U.S. Energy News

Advocates want equity focus when tackling transportation emissions

TRANSPORTATION: Environmental justice advocates want an initiative to cut transportation emissions in the Northeast to have a strong focus on equity. (E&E News)

• A study finds electric scooters usually don’t replace enough car trips to cancel out emissions from manufacturing and redistribution. (Energy News Network)
• Air travel is a huge source of carbon emissions, and a new global movement wants people to feel ashamed about flying. (Vox)

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WIND: An analysis of public comments shows the dispute between Vineyard Wind and federal agencies reviewing it is primarily about whether the turbines are spaced far enough apart. (Cape Cod Times)

SOLAR: Organizers of an annual solar energy research conference change course at this year’s event in Minneapolis to focus on climate advocacy. (Energy News Network)

• Despite the hype, utilities are still taking a wait-and-see approach to blockchain as the number of startups multiplies. (Greentech Media)
• Midwestern utilities are part of emerging trends in the sector, including adopting cost-of-service business models and planning for large amounts of renewable energy. (Greentech Media)
• Southeast utilities will have a hard time meeting zero-emissions carbon goals if they continue to rely on natural gas, a report from a clean energy group says. (E&E News, subscription)

• Former Blackjewel mine employees in Wyoming are anxiously waiting for the results of yesterday’s assets auction which went on late in the evening; selected offers will need a federal bankruptcy judge’s approval at a sales hearing scheduled for August 5. (Gillette News Record, Casper Star-Tribune)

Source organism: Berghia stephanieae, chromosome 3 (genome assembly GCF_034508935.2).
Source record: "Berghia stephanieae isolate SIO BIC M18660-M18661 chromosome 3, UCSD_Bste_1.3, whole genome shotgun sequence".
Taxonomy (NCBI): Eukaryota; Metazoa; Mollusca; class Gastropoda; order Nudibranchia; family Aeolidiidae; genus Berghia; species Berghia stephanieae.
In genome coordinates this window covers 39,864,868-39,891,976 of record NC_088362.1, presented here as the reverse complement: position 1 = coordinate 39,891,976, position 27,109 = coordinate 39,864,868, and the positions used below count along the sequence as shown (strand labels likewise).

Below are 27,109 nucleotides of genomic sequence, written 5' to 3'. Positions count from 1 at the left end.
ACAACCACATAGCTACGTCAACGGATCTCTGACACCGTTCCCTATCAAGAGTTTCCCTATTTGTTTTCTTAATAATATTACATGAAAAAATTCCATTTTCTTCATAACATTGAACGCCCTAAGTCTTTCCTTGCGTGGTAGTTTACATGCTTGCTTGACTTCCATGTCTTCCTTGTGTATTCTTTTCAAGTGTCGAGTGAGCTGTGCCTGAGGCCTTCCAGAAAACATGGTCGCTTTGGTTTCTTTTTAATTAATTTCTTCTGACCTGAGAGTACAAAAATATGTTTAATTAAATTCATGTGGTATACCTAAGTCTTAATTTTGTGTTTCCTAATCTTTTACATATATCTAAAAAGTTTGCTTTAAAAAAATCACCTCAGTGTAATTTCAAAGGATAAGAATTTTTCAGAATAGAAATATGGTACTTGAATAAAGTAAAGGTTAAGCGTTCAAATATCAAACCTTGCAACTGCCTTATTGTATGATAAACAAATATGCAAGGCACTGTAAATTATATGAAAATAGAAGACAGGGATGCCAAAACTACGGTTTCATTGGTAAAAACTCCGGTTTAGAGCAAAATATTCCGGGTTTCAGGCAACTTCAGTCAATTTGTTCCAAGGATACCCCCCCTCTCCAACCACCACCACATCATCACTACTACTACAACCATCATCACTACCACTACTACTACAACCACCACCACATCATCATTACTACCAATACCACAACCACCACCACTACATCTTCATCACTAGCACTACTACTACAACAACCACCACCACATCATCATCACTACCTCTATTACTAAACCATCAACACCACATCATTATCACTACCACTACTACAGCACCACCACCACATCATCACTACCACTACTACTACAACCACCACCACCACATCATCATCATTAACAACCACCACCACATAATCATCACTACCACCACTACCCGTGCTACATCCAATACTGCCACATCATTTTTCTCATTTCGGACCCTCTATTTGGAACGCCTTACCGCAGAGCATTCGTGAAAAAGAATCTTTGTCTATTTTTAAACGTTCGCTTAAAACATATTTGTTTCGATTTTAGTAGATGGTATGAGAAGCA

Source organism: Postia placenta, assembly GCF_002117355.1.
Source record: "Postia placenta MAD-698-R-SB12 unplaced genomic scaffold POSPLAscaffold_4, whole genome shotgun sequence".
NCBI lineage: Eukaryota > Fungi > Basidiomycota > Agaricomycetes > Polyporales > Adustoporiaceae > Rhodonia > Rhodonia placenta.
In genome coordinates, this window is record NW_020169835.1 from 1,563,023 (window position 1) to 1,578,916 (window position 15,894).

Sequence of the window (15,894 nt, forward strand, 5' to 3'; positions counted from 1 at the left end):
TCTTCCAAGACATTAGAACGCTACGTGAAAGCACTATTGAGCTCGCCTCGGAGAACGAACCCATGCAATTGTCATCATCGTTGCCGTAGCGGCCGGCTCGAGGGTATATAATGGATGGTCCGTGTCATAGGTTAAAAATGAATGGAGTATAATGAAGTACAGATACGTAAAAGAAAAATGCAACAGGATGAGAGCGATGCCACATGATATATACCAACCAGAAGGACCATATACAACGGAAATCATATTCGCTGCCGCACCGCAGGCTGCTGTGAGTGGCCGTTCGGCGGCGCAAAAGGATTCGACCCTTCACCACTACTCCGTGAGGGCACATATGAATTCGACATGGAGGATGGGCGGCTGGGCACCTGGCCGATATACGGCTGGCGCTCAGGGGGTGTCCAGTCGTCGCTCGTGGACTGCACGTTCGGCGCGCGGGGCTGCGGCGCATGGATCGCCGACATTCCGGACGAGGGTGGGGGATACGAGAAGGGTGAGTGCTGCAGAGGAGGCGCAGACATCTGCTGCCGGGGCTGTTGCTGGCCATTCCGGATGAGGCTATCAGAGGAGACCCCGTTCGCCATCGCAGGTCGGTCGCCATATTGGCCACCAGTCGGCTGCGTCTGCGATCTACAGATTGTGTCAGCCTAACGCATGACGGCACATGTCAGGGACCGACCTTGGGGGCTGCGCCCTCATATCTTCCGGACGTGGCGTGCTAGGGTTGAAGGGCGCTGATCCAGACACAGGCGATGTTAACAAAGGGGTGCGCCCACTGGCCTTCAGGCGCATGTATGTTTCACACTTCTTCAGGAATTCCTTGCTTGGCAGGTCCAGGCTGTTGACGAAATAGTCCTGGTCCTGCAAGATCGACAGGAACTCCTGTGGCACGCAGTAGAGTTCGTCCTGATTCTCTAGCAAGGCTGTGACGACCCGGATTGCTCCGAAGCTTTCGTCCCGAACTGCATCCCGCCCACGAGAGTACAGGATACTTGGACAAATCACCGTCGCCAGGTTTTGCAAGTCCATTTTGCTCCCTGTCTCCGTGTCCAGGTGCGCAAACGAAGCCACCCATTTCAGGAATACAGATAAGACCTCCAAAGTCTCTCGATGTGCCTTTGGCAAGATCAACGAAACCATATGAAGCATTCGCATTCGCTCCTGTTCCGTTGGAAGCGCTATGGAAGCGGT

• In Indiana, the coal mining industry challenges utilities’ plans to retire coal plants early. (E&E News, subscription)

• U.S. senators seek to boost federal research into extending the life of nuclear plants and develop the next generation of reactors. (E&E News, subscription)
• Georgia regulators say the Plant Vogtle nuclear project could be delayed yet again and go further over budget. (Greentech Media)

• A natural gas pipeline in rural Kentucky explodes, killing one person, injuring others, setting homes on fire, and affecting gas prices across the eastern U.S. (WKYT, Courier Journal)
• The closure of a Philadelphia refinery has prompted an agreement to let Midwest refiners ship gasoline further east on a Pennsylvania pipeline. (Philadelphia Inquirer)

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• University researchers found that shale gas development has impacted public enjoyment of hiking and camping due to increased traffic or construction activities near natural areas. (Consumer Affairs)
• Oregon lawmakers introduce a bill that would require railroad companies to share information about oil trains with first responders. (KATU)

COMMENTARY: The Natural Resources Defense Council explains how a recent ruling by California regulators opens the door to more energy-efficient appliances.

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